Then I rounded the curve in the trail and saw the maple.
My heart burst with joy.
I hadn’t missed its peak color after all!

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Sugar maple on October 29, 2018
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October 29-Another view of the sugar maple

Three more for today from my Color Me Autumn trail walks (Click to enlarge pictures)

Thanks for joining me on the trail today.
I’ll be back soon to share more Autumn joy.

Trail Walker

Happy Anniversary to US!

Last month Bob and I celebrated our 58th wedding anniversary. You might say that’s a milestone occasion, worthy of a major celebration, and I would agree. However, neither of us was in the mood that afternoon to get dressed up and go out for a fancy dinner like we did last year. Instead, as the chilly day drew to a close, we put on our jackets and headed to nearby Chagrin River Park for a  walk along the trails.

One of the advantages of being married to your best friend for 58 years is that a quiet trail walk together is equally as celebratory as throwing a big party, with the bonus that it is peaceful, free, and five minutes from home!

August in the Butterfly Garden

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After time spent walking the trails at Holden with my friend Lisa, I captured some pictures in the Butterfly Garden before heading home. Strangely enough I didn’t see many butterflies. I was hoping some monarchs would pose for my camera, but didn’t see a single one. However, it was a beautiful day, and I captured some pictures that made me happy.

So, the butterflies were scarce. but the frogs were pleased to pose, and it was an altogether peaceful and pleasant half hour.

Thanks for visiting!
Trail Walker

Return of the bluebirds

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Way back in mid-winter, a little flock of Eastern Bluebirds vacationed for a week in our backyard buffet. I was totally surprised because, although bluebirds do winter over in northeast Ohio, none had ever done so in our neighborhood. Sadly, after delighting us for a week, they were suddenly gone, and we haven’t seen them for months.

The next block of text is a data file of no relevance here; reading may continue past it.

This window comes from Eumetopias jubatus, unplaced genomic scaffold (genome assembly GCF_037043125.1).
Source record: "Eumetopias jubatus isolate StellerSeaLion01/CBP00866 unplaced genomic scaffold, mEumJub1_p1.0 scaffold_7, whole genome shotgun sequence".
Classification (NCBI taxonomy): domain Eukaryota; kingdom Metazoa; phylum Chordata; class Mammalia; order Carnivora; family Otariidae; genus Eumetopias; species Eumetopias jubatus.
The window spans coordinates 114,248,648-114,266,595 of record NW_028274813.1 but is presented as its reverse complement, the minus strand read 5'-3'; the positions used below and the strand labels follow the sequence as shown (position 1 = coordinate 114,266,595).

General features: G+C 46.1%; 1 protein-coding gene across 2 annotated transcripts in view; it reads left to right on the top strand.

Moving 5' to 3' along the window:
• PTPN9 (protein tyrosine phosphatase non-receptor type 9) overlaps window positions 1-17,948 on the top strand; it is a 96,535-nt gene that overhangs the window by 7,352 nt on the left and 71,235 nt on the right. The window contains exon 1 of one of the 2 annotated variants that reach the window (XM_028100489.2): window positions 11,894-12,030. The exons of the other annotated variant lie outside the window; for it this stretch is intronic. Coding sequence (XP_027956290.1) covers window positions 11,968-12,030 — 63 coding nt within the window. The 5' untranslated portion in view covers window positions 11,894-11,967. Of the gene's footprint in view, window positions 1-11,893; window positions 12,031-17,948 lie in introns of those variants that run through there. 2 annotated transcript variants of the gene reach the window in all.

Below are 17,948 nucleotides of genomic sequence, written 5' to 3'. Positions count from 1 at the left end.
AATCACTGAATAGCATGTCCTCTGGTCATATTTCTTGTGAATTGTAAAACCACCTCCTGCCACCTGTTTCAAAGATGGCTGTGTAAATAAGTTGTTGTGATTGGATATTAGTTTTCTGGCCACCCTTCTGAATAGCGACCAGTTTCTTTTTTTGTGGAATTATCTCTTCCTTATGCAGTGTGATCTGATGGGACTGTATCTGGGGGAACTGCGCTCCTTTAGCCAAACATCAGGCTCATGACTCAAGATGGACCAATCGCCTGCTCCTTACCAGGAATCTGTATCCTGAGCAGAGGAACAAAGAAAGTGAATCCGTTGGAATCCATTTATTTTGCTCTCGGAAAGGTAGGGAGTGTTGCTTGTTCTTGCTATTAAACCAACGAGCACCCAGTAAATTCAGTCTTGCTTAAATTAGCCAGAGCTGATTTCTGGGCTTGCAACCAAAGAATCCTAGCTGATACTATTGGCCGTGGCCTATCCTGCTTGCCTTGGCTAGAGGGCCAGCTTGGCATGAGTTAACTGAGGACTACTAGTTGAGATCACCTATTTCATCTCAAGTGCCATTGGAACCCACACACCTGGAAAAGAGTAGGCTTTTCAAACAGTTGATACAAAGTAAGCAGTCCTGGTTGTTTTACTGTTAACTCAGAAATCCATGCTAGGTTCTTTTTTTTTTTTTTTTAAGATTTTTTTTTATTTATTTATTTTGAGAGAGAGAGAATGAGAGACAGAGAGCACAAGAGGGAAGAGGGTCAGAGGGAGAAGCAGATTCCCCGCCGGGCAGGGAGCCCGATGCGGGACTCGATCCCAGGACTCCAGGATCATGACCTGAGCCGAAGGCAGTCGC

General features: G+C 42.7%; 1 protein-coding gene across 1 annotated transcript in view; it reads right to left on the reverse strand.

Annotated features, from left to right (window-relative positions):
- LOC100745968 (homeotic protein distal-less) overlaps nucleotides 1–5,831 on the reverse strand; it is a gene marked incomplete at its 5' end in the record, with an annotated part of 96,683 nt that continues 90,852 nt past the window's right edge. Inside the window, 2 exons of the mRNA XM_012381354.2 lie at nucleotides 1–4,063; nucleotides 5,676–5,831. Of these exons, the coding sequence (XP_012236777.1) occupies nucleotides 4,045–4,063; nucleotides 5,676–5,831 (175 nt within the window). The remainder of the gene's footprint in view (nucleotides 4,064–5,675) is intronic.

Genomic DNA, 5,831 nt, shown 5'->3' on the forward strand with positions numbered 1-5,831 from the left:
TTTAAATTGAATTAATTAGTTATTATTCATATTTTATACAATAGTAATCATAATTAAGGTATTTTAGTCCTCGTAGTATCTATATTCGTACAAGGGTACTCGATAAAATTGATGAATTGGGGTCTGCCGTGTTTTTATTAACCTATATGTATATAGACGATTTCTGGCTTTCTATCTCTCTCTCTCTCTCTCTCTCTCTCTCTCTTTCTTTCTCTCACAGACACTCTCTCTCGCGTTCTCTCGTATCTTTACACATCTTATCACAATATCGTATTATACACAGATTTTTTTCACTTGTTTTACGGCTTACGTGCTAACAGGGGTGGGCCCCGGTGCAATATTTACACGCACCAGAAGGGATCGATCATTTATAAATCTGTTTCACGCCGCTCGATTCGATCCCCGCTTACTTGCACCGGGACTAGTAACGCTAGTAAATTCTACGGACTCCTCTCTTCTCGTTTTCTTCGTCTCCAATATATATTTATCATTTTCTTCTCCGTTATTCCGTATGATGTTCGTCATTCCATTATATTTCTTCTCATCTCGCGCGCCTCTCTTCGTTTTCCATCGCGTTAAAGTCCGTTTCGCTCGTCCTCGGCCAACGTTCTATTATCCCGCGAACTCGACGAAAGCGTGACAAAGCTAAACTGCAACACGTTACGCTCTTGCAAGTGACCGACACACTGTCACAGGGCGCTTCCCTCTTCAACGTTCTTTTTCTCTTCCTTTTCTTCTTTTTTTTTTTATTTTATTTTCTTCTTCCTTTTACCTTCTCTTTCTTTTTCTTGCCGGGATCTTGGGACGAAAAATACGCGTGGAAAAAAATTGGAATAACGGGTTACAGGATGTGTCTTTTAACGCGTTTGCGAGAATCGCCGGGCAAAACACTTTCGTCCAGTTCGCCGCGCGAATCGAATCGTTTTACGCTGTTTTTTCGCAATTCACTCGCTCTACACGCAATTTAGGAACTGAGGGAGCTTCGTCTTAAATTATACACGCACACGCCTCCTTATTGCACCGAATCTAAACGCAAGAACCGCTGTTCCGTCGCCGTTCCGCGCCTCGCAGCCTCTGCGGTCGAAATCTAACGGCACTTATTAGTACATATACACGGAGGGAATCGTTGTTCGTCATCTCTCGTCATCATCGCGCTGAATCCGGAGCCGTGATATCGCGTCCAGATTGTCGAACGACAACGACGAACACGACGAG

However, last week the lovely lady bluebird pictured at the top of this post put in another appearance. So, for the last five days, I have sprinkled their favorite treat (mealworms) on the tree stump, hoping she was the forerunner of another bluebird blitz, one that would be permanent this time. To my delight, they returned again yesterday. This time I captured a few pictures, and they were showing a little interest in the lovely new bluebird nesting box we recently added to the backyard.

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Sitting on the woodpile
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Closer to the new bluebird house
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Feathers ruffled by the wind

Will they move into the nesting box and become permanent residents? Although I’m trying not to count on it too much, I’ll keep my fingers crossed, and I’ll let you know what happens. Meanwhile, if you have any advice about how to encourage them to stay, all suggestions will be welcome.

See you soon for another spring migration saga.
~Trail Walker

The right place at the right time!

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After visiting the Horned Owl family the other day, I headed for the pedestrian bridge to cross the Chagrin River. I had heard of some good migratory bird sightings on the other side and wanted to check them out for myself. Just starting to cross the bridge, I glanced to the right (downriver) and spotted this little belted kingfisher. It has been years since I last saw one, although I know they’ve been around. Was I excited? You bet! And this fellow posed there long enough for me to get several shots. Here are a few: